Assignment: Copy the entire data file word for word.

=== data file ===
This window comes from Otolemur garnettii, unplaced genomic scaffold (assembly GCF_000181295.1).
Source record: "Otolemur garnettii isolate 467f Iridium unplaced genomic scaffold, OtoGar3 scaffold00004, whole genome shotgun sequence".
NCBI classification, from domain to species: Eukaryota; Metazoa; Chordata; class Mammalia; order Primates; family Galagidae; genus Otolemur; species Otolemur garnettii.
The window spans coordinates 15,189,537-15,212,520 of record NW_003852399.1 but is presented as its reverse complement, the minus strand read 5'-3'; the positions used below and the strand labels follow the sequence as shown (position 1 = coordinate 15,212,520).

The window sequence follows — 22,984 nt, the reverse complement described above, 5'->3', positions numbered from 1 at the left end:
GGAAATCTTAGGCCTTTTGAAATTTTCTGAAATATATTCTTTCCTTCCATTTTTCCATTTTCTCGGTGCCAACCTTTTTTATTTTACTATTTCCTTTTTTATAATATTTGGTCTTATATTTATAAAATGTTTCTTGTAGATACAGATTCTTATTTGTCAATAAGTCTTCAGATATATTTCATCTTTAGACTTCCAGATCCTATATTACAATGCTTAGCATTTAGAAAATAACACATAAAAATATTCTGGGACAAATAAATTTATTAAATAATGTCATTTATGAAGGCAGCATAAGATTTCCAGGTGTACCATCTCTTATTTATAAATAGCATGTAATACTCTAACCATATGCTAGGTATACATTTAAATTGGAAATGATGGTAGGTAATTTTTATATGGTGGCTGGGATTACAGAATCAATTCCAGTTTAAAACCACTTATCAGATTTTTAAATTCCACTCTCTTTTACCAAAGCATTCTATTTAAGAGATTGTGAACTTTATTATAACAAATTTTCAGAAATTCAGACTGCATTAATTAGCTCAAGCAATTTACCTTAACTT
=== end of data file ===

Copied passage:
This window comes from Otolemur garnettii, unplaced genomic scaffold (assembly GCF_000181295.1).
Source record: "Otolemur garnettii isolate 467f Iridium unplaced genomic scaffold, OtoGar3 scaffold00004, whole genome shotgun sequence".
NCBI classification, from domain to species: Eukaryota; Metazoa; Chordata; class Mammalia; order Primates; family Galagidae; genus Otolemur; species Otolemur garnettii.
The window spans coordinates 15,189,537-15,212,520 of record NW_003852399.1 but is presented as its reverse complement, the minus strand read 5'-3'; the positions used below and the strand labels follow the sequence as shown (position 1 = coordinate 15,212,520).

The window sequence follows — 22,984 nt, the reverse complement described above, 5'->3', positions numbered from 1 at the left end:
GGAAATCTTAGGCCTTTTGAAATTTTCTGAAATATATTCTTTCCTTCCATTTTTCCATTTTCTCGGTGCCAACCTTTTTTATTTTACTATTTCCTTTTTTATAATATTTGGTCTTATATTTATAAAATGTTTCTTGTAGATACAGATTCTTATTTGTCAATAAGTCTTCAGATATATTTCATCTTTAGACTTCCAGATCCTATATTACAATGCTTAGCATTTAGAAAATAACACATAAAAATATTCTGGGACAAATAAATTTATTAAATAATGTCATTTATGAAGGCAGCATAAGATTTCCAGGTGTACCATCTCTTATTTATAAATAGCATGTAATACTCTAACCATATGCTAGGTATACATTTAAATTGGAAATGATGGTAGGTAATTTTTATATGGTGGCTGGGATTACAGAATCAATTCCAGTTTAAAACCACTTATCAGATTTTTAAATTCCACTCTCTTTTACCAAAGCATTCTATTTAAGAGATTGTGAACTTTATTATAACAAATTTTCAGAAATTCAGACTGCATTAATTAGCTCAAGCAATTTACCTTAACTT